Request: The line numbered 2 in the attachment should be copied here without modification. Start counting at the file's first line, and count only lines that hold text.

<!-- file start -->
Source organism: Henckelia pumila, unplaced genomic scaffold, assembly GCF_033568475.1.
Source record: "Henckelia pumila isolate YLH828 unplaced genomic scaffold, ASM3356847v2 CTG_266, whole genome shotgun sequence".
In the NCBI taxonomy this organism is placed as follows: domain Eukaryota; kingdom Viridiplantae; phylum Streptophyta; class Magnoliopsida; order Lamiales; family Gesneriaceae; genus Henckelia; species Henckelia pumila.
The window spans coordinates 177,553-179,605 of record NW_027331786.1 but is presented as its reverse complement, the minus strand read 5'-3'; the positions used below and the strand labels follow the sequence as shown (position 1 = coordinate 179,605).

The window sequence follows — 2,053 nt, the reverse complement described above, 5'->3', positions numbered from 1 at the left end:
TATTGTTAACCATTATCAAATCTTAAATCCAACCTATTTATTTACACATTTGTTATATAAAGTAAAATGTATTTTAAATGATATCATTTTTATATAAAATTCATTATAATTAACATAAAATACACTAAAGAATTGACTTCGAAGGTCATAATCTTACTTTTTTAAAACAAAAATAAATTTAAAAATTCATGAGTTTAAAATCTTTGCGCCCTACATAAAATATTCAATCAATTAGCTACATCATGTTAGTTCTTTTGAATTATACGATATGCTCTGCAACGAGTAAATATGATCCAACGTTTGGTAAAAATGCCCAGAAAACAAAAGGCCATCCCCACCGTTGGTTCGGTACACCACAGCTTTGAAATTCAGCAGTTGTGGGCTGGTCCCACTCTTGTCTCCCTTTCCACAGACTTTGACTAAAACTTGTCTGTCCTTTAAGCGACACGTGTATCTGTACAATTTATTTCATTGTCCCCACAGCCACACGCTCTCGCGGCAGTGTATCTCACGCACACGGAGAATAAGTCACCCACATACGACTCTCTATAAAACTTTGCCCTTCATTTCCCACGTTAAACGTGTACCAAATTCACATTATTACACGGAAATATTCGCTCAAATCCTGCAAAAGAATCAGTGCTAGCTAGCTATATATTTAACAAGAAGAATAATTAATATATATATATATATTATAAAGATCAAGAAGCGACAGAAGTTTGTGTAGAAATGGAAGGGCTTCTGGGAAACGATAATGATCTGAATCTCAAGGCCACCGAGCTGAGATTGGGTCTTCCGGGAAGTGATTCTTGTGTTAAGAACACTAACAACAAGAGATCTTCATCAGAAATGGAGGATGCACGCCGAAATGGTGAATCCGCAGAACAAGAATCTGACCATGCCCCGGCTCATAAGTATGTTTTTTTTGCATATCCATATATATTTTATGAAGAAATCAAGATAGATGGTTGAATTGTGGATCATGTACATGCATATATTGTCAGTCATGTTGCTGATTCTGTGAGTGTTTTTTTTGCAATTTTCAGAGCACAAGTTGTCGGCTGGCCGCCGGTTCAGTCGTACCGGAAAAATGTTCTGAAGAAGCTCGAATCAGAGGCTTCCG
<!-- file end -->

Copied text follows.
Source record: "Henckelia pumila isolate YLH828 unplaced genomic scaffold, ASM3356847v2 CTG_266, whole genome shotgun sequence".